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Surface Chemical and Morphological Modifications to Silicone Elastomers for the Rational Control of Nucleation, Adhesion, and Thin Film Formation

Jay Matthew Taylor, University of Nebraska - Lincoln


Advances in surface chemistry have led to the development of applications in many fields including catalysis, computer processing, medical devices, and energy storage. The surfaces involved in these applications have typically relied on using materials with static properties. The ability to design materials whose properties can be easily modified would enable the use of dynamic materials in these applications with properties and functions that could change when prompted by a stimulus. While many stimuli-responsive materials have been developed in recent years, few can rapidly switch their surface chemistry in response to a stimulus. Herein, chemically modified elastic silicones are designed so that their surface chemistry will change in response to mechanical stimulation. These surfaces are applied to problems in hard/soft material interactions namely, adhesion, assembly, and crystal formation. Silicones are versatile elastic polymers used in a variety of applications including, microfluidics, soft robotics, and soft lithography. Previous chemical modifications to these materials have left their surface brittle and prone to cracking that restrict the applicability of these derivatization strategies. In this work, previous limitations to these modifications were overcome and the resulting materials were applied to controlling interactions with ridged materials. Specifically, these modified silicone substrates were used to: (i) pattern the adherence of thermoplastic films, (ii) spatiotemporally control crystal nucleation, (iii) generate chemical gradients that influenced the formation crystalline material, (iv) pattern and manipulate inorganic thin films, and (v) reconfigure the properties of optical meta-surfaces. The results and discussions presented herein are relevant to the fields of heterogeneous crystal nucleation, stimuli-responsive materials, and silicone surface chemistry. These results also target applications in crystal engineering, directed assembly, mechano-optics, soft robotics, and microfluidics.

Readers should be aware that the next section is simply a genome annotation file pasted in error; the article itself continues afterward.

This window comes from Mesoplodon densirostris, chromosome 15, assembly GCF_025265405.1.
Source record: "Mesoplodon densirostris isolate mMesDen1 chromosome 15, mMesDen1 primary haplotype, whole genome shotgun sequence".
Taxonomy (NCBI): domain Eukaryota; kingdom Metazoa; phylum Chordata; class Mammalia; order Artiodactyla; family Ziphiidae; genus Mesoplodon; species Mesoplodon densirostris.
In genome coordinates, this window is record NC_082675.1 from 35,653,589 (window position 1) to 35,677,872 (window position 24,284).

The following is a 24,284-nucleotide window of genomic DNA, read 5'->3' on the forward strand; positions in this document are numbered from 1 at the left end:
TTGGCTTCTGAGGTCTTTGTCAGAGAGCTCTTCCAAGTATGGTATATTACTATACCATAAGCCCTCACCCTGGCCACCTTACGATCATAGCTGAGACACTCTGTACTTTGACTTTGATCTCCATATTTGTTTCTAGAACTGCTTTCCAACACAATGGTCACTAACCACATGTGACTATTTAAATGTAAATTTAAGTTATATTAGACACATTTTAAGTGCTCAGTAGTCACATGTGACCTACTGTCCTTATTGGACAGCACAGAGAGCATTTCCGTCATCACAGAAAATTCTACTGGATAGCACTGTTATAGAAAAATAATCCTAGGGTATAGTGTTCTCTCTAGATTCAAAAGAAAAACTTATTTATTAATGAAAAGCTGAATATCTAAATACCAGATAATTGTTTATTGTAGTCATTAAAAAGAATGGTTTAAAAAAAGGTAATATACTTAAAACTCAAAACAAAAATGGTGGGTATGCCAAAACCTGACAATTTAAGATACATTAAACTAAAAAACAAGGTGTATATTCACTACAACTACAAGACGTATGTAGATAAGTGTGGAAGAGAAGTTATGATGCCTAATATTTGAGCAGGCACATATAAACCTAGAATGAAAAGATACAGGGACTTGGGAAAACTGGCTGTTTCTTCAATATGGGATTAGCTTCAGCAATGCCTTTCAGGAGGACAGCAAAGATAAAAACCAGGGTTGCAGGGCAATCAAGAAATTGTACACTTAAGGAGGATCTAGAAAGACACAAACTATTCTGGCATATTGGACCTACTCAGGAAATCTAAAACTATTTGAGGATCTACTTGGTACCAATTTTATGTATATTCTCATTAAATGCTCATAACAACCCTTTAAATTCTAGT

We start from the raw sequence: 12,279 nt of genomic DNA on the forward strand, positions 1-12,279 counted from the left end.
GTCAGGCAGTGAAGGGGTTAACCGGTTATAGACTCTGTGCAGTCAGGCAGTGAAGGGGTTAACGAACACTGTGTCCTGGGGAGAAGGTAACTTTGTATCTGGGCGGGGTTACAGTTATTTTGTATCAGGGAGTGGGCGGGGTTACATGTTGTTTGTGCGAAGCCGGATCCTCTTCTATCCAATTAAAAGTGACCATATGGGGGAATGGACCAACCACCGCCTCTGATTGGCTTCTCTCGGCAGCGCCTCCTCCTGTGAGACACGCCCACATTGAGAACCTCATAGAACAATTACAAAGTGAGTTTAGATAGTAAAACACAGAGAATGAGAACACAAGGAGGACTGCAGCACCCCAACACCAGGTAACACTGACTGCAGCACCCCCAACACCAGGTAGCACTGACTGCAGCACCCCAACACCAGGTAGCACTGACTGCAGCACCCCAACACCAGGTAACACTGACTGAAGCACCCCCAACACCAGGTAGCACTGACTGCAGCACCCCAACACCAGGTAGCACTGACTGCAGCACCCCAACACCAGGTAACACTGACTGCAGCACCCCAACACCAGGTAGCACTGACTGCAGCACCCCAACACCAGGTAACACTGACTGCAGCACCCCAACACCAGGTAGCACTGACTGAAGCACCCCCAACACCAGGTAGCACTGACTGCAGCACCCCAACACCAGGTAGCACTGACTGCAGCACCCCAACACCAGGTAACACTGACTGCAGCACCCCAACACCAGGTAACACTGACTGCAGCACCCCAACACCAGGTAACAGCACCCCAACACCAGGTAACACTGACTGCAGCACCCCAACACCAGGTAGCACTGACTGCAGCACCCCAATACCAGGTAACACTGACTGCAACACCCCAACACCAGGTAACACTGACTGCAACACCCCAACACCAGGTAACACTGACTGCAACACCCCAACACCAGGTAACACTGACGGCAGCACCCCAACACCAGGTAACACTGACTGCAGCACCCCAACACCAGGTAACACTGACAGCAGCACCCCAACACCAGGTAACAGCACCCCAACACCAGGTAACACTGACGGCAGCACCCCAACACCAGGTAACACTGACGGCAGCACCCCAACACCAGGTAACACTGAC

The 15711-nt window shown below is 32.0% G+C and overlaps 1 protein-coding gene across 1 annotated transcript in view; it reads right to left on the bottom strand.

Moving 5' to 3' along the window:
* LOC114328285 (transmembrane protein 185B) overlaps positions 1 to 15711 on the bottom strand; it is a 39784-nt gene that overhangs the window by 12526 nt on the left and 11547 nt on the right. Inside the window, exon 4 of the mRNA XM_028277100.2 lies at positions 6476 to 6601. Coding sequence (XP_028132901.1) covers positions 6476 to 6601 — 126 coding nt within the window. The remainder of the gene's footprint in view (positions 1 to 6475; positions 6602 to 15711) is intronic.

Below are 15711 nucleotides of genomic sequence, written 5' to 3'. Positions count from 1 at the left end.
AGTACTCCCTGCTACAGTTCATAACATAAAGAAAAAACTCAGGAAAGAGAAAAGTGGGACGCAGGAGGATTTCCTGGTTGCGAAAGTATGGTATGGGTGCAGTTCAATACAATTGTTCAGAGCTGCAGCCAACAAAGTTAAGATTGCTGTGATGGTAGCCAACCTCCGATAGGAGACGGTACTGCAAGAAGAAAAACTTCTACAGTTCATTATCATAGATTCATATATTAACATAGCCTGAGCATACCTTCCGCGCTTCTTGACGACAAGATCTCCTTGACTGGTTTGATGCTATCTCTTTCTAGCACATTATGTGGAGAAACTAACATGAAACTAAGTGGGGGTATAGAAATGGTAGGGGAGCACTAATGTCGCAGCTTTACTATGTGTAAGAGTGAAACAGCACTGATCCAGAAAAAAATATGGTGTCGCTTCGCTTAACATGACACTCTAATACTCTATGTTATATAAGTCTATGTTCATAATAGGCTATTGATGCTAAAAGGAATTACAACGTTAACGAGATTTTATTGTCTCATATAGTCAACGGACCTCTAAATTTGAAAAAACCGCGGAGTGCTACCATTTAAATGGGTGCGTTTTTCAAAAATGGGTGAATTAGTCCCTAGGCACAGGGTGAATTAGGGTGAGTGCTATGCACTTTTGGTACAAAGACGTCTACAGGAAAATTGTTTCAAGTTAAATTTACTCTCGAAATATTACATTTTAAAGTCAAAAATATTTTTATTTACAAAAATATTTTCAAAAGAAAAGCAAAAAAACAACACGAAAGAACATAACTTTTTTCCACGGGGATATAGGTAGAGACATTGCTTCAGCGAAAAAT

Subject Area

Materials science|Chemistry

Recommended Citation

Taylor, Jay Matthew, "Surface Chemical and Morphological Modifications to Silicone Elastomers for the Rational Control of Nucleation, Adhesion, and Thin Film Formation" (2019). ETD collection for University of Nebraska - Lincoln. AAI27667404.